The Bridge of San Luis Rey

wilderThe Short Version: A bridge in Peru breaks, sending the five people on it to their deaths. A friar who witnessed the accident decides to explore those five lives and delivers a picture of who these people were, who came to such an untimely and unexpected end.

The Review: I have a curious relationship with the works of Thornton Wilder that I’d like to explain before I dive into reviewing this book. Yes, I (like most of you) read Our Town in high school. I performed in it, too, as the Stage Manager and it remains one of my all-time favorite plays – and David Cromer’s 2009 production remains one of the best theatergoing experiences I’ve ever had. But despite my love for the man’s work, I had no idea that Wilder wrote novels until only a few years ago.

All that changed when I started working for Jeremy McCarter at The Public. We did a Public Forum Drama Club of Wilder’s short play, “The Long Christmas Dinner”, with Wilder’s nephew and literary executor Tappan – and suddenly I had this opening into a world I hardly knew existed. Jeremy told me that The Bridge of San Luis Rey might be his favorite novel – and after three years of spending a lovely December day with Tappan and this play (not to mention the serendipitous release of an Olive Edition of the book), I decided it was time to see more of who Wilder was as a writer.

Those familiar with Our Town will of course see some of the same preoccupations here: the details of everyday lives, a consideration of human will and the possibility of a will of God, questioning of why the good often die when the bad survive, and so on. Keen readers will notice Wilder’s thrilling restlessness too, in the novel’s different sections. This is not a straightforward novel but rather a collection of lives told as not-quite-short-stories, creating a picture of a moment in time as opposed to a more traditional narrative. Certainly the bounds of the novel’s form had been burst at this point – Joyce, Woolf, and the like were all already publishing by the time this novel rolls around – but there is something equally exciting about the way Wilder is messing with structure and form here. It’s almost as though this is a work of historical record – except it is a work of near-total fiction (a trick Wilder will return to in The Ides of March).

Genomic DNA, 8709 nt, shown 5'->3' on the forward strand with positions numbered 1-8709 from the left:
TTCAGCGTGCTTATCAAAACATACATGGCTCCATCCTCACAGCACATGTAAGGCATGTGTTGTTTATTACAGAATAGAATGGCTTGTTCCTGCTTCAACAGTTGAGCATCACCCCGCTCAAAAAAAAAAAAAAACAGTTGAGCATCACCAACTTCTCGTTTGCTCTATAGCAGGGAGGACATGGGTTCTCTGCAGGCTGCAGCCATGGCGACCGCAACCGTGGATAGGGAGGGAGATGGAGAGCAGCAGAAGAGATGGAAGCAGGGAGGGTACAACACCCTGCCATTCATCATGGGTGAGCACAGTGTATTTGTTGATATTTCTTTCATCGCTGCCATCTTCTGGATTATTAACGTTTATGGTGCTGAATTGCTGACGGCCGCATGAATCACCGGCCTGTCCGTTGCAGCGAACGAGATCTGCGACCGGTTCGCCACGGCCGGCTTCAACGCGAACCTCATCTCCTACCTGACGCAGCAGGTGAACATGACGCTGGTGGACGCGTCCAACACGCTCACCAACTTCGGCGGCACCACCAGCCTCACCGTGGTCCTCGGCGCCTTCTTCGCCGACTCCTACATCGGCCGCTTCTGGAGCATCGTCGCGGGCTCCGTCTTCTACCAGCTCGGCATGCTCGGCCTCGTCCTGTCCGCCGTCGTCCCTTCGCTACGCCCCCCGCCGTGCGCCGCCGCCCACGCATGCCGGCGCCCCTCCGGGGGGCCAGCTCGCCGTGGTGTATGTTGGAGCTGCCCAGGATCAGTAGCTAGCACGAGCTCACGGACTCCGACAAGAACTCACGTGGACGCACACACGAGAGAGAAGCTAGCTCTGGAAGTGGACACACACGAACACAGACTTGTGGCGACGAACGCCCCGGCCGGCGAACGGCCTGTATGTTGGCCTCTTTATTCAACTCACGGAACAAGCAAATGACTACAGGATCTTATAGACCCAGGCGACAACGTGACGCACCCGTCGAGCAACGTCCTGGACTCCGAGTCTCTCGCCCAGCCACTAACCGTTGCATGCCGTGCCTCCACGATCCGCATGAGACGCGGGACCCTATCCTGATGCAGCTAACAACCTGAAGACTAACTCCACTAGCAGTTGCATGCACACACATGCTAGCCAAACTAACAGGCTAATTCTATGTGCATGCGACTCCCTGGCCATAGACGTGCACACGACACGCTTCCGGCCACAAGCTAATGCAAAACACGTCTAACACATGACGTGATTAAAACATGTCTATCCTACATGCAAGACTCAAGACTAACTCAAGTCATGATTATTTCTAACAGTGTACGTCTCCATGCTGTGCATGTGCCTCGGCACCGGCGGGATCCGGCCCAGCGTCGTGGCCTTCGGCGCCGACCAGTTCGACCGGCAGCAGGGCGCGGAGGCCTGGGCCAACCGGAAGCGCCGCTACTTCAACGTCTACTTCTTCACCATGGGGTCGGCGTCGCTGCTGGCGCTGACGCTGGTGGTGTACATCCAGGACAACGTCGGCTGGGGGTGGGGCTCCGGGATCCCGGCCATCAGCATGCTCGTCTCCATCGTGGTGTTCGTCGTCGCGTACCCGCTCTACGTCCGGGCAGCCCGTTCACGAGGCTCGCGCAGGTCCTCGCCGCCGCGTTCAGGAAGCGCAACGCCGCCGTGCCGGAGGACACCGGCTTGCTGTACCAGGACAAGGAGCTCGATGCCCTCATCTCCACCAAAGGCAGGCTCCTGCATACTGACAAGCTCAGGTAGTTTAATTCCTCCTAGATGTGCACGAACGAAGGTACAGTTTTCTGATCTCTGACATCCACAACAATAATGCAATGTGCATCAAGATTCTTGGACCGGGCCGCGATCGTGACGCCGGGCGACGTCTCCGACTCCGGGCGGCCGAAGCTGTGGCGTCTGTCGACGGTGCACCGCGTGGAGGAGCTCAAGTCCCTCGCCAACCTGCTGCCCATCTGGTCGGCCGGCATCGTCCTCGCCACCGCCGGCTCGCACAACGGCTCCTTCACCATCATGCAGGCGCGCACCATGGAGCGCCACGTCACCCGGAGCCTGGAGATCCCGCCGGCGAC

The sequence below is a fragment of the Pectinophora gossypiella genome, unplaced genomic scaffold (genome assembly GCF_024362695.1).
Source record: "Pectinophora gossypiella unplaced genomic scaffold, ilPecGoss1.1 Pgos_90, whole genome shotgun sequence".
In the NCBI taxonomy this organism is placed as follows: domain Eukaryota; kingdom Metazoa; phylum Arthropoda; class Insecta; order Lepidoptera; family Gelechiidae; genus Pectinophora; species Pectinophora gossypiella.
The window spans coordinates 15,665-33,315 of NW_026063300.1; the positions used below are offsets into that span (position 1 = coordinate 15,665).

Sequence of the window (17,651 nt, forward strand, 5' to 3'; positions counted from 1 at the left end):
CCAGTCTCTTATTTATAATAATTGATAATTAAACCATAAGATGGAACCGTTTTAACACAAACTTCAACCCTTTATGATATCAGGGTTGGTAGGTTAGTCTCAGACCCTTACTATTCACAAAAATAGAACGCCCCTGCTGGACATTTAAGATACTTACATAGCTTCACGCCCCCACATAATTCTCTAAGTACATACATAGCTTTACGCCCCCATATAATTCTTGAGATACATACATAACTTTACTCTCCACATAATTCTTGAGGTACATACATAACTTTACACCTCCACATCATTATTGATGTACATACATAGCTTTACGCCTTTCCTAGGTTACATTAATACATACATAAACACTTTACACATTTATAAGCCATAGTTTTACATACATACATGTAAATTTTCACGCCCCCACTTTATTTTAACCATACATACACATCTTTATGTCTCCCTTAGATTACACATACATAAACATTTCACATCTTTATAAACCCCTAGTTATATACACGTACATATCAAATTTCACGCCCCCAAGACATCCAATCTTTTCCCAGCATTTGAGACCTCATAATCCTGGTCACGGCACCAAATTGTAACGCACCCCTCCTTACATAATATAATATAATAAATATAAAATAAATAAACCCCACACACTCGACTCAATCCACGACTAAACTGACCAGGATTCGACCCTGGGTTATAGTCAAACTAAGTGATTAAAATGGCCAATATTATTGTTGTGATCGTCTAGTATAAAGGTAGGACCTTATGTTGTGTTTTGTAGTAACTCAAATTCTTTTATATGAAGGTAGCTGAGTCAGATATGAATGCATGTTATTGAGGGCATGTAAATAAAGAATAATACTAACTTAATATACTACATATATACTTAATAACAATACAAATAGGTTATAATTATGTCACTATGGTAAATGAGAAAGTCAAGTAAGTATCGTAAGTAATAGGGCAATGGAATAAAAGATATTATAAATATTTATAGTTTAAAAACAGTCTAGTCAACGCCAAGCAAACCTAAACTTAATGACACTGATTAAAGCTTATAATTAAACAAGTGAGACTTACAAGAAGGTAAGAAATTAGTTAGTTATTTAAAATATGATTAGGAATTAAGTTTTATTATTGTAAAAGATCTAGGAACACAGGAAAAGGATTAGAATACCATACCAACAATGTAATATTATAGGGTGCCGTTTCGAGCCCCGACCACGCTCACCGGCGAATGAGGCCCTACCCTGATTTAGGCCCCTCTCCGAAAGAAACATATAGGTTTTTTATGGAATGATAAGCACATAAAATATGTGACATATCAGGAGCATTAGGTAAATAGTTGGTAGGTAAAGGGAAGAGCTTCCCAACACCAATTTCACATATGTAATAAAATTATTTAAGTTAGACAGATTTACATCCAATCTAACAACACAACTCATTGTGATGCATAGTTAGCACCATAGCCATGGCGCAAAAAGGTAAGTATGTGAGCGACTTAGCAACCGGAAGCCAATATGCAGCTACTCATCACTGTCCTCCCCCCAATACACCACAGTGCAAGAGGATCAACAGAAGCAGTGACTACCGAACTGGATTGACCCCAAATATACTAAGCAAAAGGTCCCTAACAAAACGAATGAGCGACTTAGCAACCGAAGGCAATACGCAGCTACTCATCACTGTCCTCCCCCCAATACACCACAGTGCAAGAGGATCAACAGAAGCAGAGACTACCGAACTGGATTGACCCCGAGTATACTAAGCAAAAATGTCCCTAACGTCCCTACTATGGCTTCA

It’s an oddly slight novel. Each character gets only a handful of pages before they’re shuffled off, onto the collapsing bridge – and the action of the novel, the collapse of the bridge of San Luis Rey, occurs in the first sentence. We meet a wealthy and unhappy woman (the Marquesa de Montemayor), a twin whose life is upended at the death of his brother (Esteban), and a jack-of-all-trades who helps discover Peru’s greatest actress (Uncle Pio) – and the time spent with them is just enough to make us care about them before their lives are dispatched in the collapse of the bridge. It’s even more jarring to know that the Marquesa and Uncle Pio had young people with them on the bridge (the two remaining deaths) – lives that, perhaps, weren’t even yet set in their mold to the point of having a story to tell.

It’s here that Wilder’s writing and work hits most potently. These characters, whose lives are told to us in casual easy tones, become just real enough that their deaths affect the reader. We aren’t gutted by their loss or anything extraordinary – but we’re given enough knowledge of their lives that we can’t help but feeling their absence. The final section of the book, recounting both the work of Brother Juniper (the monk supposedly gathering these stories) and his death as well as a return to the stories of some who survived (the Abbess, La Perichole, Doña Clara), is a meditation on losses of all kinds and I had to read it twice to fully grasp its weight – because, at first, it seems like the slightest of conclusions, like one written to tap the heartstrings but not leave a lasting mental impact. Upon second reading, however, it’s clear that Wilder wants the reader to go deeper and consider, for themselves, what it means to not only live in this world but to love and what it means to love those who’ve left us. The famous closing line of the book – “There is a land of the living and a land of the dead and the bridge is love, the only survival, the only meaning” – is far weightier than nearly anything that has come before it (another trick Wilder deploys throughout his career, dropping a sentence or two of nearly-unbearable knowledge near the conclusion that puts everything that came before into heart-swelling context) and it can’t help but propel the reader out into their own mind to ponder for a time whether or not they agree.

Rating: 4 out of 5. At first, when I put it down, I thought it surprisingly slight and not as important as I’d hoped it would be – but it has grown into those hopes and expectations the longer I’ve thought about it. More than anything, I think the book displays Wilder’s immense talents as a prose stylist and thinker: he manages to get you caring about people you’ve never heard of – and he makes you care exactly the right amount so that his lesson will strike home once they’re taken away from you. This is not playing with the reader’s emotions but instead knowing how one’s emotions will influence the reading and comprehension of a story. I look forward to reading more Wilder – because his worth extends, clearly, far beyond the wonders of Our Town.

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